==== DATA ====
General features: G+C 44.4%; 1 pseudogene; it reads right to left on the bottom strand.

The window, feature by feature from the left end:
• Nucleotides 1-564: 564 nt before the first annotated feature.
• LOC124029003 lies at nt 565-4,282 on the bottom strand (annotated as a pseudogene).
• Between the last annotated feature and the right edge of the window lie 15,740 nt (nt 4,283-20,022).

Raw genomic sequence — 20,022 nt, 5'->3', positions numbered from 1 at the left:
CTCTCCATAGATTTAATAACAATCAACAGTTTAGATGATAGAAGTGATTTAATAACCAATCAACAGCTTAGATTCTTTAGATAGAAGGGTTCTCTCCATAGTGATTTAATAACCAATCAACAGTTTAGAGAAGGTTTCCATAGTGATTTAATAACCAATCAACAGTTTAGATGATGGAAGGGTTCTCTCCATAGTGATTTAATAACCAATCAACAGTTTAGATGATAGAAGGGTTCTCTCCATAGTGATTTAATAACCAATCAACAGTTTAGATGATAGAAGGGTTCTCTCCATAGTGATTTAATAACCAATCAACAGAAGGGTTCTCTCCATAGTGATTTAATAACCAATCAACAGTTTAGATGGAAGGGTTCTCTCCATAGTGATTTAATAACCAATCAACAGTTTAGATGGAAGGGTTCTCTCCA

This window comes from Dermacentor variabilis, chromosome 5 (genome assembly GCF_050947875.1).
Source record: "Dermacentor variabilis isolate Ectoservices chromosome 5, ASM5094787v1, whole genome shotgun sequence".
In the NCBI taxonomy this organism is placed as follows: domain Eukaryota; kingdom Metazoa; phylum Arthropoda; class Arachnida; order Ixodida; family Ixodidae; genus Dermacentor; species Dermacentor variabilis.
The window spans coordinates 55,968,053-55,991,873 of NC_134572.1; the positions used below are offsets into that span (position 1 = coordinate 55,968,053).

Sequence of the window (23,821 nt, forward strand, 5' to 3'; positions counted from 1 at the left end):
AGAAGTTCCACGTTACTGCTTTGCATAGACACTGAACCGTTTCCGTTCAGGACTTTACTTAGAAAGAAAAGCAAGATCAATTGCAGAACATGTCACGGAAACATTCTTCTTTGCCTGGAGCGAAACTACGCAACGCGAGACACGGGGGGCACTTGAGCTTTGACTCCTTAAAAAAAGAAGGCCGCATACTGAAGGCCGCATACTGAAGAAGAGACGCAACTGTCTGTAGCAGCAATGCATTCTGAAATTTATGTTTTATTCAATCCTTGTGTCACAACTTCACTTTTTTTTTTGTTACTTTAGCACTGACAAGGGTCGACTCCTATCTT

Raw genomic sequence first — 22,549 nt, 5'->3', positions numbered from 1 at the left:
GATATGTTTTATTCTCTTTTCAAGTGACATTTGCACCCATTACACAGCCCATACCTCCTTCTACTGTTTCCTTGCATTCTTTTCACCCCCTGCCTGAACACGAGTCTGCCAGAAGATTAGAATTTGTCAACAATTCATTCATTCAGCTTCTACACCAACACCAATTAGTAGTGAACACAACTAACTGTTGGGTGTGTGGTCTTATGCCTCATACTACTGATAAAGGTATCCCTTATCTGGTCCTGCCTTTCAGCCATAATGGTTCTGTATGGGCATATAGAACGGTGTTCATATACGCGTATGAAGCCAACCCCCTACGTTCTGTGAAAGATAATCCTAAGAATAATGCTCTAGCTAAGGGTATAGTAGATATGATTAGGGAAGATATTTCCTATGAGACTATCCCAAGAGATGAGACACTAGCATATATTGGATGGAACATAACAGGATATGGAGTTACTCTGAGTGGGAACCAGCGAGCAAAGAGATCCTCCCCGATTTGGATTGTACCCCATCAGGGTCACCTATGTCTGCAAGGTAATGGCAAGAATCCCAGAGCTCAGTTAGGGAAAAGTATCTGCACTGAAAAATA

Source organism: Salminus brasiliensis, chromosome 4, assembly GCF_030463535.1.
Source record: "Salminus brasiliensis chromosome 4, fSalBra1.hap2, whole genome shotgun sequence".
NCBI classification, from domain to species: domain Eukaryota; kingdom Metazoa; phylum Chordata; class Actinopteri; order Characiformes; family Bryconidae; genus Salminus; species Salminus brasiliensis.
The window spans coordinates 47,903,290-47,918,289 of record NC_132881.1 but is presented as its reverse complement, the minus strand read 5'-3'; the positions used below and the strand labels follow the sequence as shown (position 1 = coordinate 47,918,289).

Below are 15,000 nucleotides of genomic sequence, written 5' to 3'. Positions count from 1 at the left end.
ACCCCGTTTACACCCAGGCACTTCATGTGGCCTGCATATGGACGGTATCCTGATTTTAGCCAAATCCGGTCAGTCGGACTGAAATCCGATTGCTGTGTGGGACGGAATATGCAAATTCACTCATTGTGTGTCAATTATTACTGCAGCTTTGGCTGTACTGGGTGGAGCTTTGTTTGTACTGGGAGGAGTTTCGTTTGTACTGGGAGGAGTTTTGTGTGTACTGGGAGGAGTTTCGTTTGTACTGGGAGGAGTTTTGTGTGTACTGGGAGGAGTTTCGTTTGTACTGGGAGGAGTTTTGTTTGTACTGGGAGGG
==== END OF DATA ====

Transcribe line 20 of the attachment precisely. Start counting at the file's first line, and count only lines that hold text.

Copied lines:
Below are 15,000 nucleotides of genomic sequence, written 5' to 3'. Positions count from 1 at the left end.